Implementation of a laptop initiative: preservice foreign language teachers and factors influencing their computer use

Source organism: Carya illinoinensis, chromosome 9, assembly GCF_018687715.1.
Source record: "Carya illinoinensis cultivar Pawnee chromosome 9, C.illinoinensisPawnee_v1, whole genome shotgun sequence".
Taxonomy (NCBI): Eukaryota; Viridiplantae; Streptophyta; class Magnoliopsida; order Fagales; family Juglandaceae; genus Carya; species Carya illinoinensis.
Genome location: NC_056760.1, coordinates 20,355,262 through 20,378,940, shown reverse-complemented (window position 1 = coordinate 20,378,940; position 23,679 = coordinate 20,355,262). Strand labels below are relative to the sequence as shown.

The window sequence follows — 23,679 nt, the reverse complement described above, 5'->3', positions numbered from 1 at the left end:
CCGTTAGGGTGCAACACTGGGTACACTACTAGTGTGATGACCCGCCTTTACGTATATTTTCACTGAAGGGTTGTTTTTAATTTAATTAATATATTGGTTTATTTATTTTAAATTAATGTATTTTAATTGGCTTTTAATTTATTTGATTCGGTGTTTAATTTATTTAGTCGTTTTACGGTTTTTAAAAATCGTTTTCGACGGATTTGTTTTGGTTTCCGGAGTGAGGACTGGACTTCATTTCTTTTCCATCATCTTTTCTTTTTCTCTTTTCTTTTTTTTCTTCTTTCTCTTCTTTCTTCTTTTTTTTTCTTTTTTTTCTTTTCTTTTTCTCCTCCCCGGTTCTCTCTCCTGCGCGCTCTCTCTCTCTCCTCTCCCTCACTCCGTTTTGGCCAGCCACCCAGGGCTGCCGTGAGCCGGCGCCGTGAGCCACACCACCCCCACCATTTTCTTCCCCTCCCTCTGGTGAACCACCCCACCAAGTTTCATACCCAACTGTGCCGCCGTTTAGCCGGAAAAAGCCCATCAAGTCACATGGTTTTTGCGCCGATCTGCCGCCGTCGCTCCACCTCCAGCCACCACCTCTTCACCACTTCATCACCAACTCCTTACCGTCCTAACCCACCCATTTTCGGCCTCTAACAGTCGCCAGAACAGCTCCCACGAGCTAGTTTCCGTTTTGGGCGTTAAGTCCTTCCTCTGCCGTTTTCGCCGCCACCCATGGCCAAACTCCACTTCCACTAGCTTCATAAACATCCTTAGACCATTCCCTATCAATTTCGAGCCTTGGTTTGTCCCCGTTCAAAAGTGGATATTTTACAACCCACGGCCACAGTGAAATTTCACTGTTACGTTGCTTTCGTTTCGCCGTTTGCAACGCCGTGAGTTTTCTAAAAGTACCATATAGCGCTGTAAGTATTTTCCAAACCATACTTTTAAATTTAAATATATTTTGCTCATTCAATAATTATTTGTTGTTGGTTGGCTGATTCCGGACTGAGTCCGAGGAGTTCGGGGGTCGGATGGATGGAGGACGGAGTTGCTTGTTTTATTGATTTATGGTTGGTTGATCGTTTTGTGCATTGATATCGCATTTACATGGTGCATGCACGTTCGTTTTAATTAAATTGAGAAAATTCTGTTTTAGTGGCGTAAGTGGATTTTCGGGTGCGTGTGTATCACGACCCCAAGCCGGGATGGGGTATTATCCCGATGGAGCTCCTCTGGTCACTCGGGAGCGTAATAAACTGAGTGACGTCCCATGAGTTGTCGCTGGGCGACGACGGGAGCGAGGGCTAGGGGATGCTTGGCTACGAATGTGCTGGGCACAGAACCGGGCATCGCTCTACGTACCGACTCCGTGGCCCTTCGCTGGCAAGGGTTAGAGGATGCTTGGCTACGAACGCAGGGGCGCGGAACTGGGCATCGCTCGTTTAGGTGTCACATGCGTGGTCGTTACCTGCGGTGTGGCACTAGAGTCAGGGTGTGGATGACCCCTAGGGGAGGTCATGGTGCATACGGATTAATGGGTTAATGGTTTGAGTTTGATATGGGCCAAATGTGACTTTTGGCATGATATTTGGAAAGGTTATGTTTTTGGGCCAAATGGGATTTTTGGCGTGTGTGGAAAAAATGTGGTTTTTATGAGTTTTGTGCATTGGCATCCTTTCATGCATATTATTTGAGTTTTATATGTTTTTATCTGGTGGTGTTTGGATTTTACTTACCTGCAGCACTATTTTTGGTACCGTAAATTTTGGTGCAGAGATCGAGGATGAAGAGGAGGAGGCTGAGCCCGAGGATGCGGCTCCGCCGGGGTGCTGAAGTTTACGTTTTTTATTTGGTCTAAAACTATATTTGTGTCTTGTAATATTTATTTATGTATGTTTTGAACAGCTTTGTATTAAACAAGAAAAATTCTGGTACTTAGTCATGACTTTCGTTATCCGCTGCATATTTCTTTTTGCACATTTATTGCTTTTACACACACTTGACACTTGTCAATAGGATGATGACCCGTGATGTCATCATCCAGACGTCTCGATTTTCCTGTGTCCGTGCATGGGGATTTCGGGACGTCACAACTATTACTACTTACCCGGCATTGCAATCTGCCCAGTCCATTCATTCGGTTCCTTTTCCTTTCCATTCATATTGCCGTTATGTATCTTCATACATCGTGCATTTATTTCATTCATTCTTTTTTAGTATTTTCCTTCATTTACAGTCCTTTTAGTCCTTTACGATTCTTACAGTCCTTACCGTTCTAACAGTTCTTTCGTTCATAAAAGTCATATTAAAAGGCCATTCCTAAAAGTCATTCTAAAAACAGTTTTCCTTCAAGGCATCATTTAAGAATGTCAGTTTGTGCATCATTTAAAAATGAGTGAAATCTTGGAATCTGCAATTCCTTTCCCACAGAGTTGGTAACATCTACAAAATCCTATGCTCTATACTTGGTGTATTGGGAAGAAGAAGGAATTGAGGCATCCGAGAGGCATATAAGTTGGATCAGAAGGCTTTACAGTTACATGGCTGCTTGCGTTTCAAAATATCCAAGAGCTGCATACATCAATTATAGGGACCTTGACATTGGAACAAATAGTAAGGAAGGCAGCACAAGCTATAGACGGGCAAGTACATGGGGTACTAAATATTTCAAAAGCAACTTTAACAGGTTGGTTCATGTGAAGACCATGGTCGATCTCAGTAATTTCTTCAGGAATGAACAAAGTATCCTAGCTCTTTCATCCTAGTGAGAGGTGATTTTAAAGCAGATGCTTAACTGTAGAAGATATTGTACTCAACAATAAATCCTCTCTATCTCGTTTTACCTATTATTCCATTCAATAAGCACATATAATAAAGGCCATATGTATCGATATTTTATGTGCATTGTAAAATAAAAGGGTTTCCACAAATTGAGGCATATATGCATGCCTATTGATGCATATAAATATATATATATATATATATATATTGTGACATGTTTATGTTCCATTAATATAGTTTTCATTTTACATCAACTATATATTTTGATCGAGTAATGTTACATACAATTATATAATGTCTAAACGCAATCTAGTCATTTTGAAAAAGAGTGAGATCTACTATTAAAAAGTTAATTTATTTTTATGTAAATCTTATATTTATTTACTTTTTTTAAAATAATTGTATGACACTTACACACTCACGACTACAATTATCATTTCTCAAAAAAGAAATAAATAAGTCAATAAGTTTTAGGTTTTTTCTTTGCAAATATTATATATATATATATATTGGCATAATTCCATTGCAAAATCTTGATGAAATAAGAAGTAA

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Influenced by the development of state and national technology standards as well as the increased availability of computers in school settings, the expectations for educators to use computer technology has become a part of preparing future K-12 teachers. In the efforts to better prepare and meet these demands to prepare technologically savvy future teachers, one large university in the southwest implemented a laptop requirement for their teacher preparation program in the fall of 2002. This qualitative case study, conducted at the beginning of the third year of this program, focuses on the experiences of a cohort of 7 foreign language preservice teachers participating in this requirement and serves as benchmark for gauging the success of the program. Through interviews, questionnaires, and observations, the study explores their experiences as end-users and depicts how the requirement was developed, adopted, and implemented. Successful implementation of a technological innovation is influenced by several conditions; dissatisfaction with the status quo, existence of knowledge and skills, availability of resources, availability of time, rewards or incentives, participation, commitment, and leadership (Ely, 1990, 1999). By using these conditions as a framework and inventory for analysis, the findings discuss the perspectives of the administration, the faculty, and the students who are all involved in the implementation process in different ways. The foreign language preservice teachers’ computer use during their student teaching semester influenced by the computer skills and knowledge they acquired as a result of the laptop requirement and by the exposure to models provided by their professors in the university setting, models from their cooperating teachers, and the access and availability of computer resources in the schools where they did their practicum. The findings support previous research on computer use by preservice teachers, as they must be placed in technology-rich environments in order to connect their technological training with sound pedagogical practices in an authentic setting. Recommendations for improvement of the program, pedagogical implications, and suggestions for further research are also discussed.